It’s common enough that I’d call it a style choice.
Garner doesn’t mention the topic, which is surprising.
MWDEU calls it “the chief variation” regarding apostrophe use, and says “some writers” do it.
The Cambridge Guide to English Usage gives the most explication of the issue. It outlines four different practices:
1) Literary, classical, and religious names get the apostrophe only, all others apostrophe s (e.g., Keats’ and Jones’s)
2) As above, except only names of more than one syllable get the apostrophe s (e.g., Menzies’s, Keats’s, and Jesus’)
3) Any name ending in a “long ‘eez’ sound” uses an apostrophe only (e.g., Jones’s and Xerxes’)
4) Any name whose possessive is pronounced with the same number of syllables as the plain form takes only the apostrophe (the guide points out that this one is the most problematic, as pronunciation varies)
Pullum and Huddleston are most on point. They say, “there is a good deal of variation here and it is not possible to give hard and fast rules. The bare genitive [i.e., apostrophe only] is most widely used with classical, religious, and literary names [...]. Elsewhere it is normally restricted to names pronounced with a voiced /z/ rather than voiceless /s/ [...]. Examples like Ross’ are sometimes attested but they are of questionable acceptability; Ross’s is the normal form, and in speech the /iz/ is required.” Simply substitute Daniels for Ross in their example.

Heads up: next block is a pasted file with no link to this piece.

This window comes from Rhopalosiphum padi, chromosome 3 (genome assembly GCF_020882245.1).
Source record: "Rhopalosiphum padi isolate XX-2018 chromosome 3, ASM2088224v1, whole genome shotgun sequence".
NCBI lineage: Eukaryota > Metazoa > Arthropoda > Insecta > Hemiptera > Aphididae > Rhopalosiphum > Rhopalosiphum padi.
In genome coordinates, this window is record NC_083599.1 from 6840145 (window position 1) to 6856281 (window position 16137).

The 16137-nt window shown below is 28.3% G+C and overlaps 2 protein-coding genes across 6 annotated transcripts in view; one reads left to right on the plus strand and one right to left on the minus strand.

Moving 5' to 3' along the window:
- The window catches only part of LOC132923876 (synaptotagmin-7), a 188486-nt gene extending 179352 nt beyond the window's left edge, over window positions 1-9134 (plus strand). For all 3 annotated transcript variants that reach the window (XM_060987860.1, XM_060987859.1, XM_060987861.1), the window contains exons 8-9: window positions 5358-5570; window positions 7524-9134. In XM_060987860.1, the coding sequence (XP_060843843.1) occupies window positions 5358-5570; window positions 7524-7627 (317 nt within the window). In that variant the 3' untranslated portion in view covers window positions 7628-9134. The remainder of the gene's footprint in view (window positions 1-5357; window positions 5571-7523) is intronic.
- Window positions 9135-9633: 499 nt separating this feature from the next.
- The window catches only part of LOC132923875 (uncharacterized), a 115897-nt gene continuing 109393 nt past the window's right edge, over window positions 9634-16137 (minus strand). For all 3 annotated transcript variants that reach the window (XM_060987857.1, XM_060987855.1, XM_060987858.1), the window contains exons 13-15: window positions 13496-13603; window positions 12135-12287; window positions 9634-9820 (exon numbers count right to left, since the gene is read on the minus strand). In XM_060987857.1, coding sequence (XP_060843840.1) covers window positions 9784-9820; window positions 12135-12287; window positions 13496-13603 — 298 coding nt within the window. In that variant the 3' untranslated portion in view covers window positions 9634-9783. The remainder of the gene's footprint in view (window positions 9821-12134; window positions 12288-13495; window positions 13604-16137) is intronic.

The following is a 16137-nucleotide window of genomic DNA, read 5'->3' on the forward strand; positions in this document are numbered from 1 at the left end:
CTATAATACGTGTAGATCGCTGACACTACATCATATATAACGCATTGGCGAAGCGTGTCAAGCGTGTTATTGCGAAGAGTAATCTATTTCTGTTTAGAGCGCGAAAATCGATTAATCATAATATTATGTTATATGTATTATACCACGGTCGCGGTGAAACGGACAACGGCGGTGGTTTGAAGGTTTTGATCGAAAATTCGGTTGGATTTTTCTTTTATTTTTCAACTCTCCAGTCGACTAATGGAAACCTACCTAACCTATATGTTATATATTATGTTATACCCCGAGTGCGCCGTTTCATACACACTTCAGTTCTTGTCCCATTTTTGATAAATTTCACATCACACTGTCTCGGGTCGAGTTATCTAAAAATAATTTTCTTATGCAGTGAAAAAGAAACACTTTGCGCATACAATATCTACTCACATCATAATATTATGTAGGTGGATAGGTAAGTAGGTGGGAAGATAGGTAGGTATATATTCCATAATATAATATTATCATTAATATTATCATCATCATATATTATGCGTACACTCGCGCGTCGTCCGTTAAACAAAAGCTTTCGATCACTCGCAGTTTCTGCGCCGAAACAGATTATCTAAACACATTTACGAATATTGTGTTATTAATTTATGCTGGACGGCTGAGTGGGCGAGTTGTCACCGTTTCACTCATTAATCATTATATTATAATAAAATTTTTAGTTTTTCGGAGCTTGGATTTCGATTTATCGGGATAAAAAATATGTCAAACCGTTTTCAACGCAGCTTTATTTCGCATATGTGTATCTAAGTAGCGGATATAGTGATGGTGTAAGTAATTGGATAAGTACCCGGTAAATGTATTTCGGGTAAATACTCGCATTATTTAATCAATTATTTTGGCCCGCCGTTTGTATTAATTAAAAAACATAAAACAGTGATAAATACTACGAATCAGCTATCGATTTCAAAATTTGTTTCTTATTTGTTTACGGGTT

Editing Canadian English says, “there is little agreement in the treatment of the possessive of proper nouns ending in a sounded s or z.” [This book also notes that many corporate names in Canada omit the apostrophe where their name would traditionally have it in order to comply with Quebec’s language laws, which forbid the apostrophe in such cases. That of course isn’t relevant to the topic at hand, but it’s very Canadian.]
It violates MLA style.
It violates Chicago style.
It violates Oxford style.
It violates Australian government style.
In summary, there doesn’t appear to be any regional variation in the practice. It’s muddled everywhere that English is written. The only consistency seems to be found among professional publishing houses, who would require Daniels’s Butler. But movie studios aren’t obliged to follow the follow the style manuals of publishers.
In the case of movie titles, I would suspect that the graphic artists designing the posters and ads have more influence on the subject than the copy editors. The choice will be to go with whatever looks cleanest and best, rather than traditional editorial rules or how the words are pronounced.